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A new world malaria map: Plasmodium falciparum endemicity in 2010

Overview of attention for article published in Malaria Journal, December 2011
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About this Attention Score

  • In the top 25% of all research outputs scored by Altmetric
  • High Attention Score compared to outputs of the same age (95th percentile)
  • High Attention Score compared to outputs of the same age and source (93rd percentile)

Mentioned by

blogs
1 blog
policy
1 policy source
twitter
10 tweeters
wikipedia
4 Wikipedia pages
video
3 video uploaders

Citations

dimensions_citation
506 Dimensions

Readers on

mendeley
786 Mendeley
citeulike
1 CiteULike
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Title
A new world malaria map: Plasmodium falciparum endemicity in 2010
Published in
Malaria Journal, December 2011
DOI 10.1186/1475-2875-10-378
Pubmed ID
Authors

Peter W Gething, Anand P Patil, David L Smith, Carlos A Guerra, Iqbal RF Elyazar, Geoffrey L Johnston, Andrew J Tatem, Simon I Hay

Abstract

Transmission intensity affects almost all aspects of malaria epidemiology and the impact of malaria on human populations. Maps of transmission intensity are necessary to identify populations at different levels of risk and to evaluate objectively options for disease control. To remain relevant operationally, such maps must be updated frequently. Following the first global effort to map Plasmodium falciparum malaria endemicity in 2007, this paper describes the generation of a new world map for the year 2010. This analysis is extended to provide the first global estimates of two other metrics of transmission intensity for P. falciparum that underpin contemporary questions in malaria control: the entomological inoculation rate (PfEIR) and the basic reproductive number (PfR).

Twitter Demographics

The data shown below were collected from the profiles of 10 tweeters who shared this research output. Click here to find out more about how the information was compiled.

Mendeley readers

The data shown below were compiled from readership statistics for 786 Mendeley readers of this research output. Click here to see the associated Mendeley record.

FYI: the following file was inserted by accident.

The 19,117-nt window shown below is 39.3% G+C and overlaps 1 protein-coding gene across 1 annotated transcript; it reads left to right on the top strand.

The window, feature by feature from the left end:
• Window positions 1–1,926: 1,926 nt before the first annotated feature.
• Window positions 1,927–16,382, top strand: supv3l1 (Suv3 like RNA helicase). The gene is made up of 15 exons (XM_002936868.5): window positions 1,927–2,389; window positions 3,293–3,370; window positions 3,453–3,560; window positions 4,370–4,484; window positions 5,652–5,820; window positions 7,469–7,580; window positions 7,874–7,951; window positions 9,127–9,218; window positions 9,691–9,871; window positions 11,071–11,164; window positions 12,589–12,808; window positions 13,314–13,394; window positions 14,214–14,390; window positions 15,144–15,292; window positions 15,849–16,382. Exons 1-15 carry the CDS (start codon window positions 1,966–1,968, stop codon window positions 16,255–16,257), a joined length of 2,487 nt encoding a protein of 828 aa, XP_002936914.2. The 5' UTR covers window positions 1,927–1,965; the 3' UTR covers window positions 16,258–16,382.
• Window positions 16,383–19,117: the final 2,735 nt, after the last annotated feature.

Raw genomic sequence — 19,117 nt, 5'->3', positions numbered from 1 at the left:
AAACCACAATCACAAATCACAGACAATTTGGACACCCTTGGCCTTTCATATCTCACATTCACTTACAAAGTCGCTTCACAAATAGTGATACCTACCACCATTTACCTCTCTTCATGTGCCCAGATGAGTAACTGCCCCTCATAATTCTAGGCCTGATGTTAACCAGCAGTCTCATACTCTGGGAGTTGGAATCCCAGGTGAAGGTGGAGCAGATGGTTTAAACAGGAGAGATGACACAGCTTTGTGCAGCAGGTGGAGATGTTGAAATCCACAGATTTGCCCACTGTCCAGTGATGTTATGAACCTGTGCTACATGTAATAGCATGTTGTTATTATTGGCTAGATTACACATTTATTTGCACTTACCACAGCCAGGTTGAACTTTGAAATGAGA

Geographical breakdown

Country Count As %
United Kingdom 6 <1%
United States 5 <1%
Brazil 4 <1%
Tanzania, United Republic of 3 <1%
Thailand 2 <1%
Kenya 2 <1%
Costa Rica 1 <1%
Chile 1 <1%
India 1 <1%
Other 10 1%
Unknown 751 96%

Demographic breakdown

Readers by professional status Count As %
Student > Master 155 20%
Student > Ph. D. Student 153 19%
Researcher 129 16%
Student > Bachelor 99 13%
Student > Doctoral Student 51 6%
Other 126 16%
Unknown 73 9%
Readers by discipline Count As %
Agricultural and Biological Sciences 209 27%
Medicine and Dentistry 158 20%
Biochemistry, Genetics and Molecular Biology 72 9%
Environmental Science 34 4%
Social Sciences 27 3%
Other 178 23%
Unknown 108 14%

Attention Score in Context

This research output has an Altmetric Attention Score of 22. This is our high-level measure of the quality and quantity of online attention that it has received. This Attention Score, as well as the ranking and number of research outputs shown below, was calculated when the research output was last mentioned on 25 April 2021.
All research outputs
#1,183,400
of 19,191,572 outputs
Outputs from Malaria Journal
#213
of 5,066 outputs
Outputs of similar age
#10,656
of 234,877 outputs
Outputs of similar age from Malaria Journal
#14
of 205 outputs
Altmetric has tracked 19,191,572 research outputs across all sources so far. Compared to these this one has done particularly well and is in the 93rd percentile: it's in the top 10% of all research outputs ever tracked by Altmetric.
So far Altmetric has tracked 5,066 research outputs from this source. They typically receive a little more attention than average, with a mean Attention Score of 6.2. This one has done particularly well, scoring higher than 95% of its peers.
Older research outputs will score higher simply because they've had more time to accumulate mentions. To account for age we can compare this Altmetric Attention Score to the 234,877 tracked outputs that were published within six weeks on either side of this one in any source. This one has done particularly well, scoring higher than 95% of its contemporaries.
We're also able to compare this research output to 205 others from the same source and published within six weeks on either side of this one. This one has done particularly well, scoring higher than 93% of its contemporaries.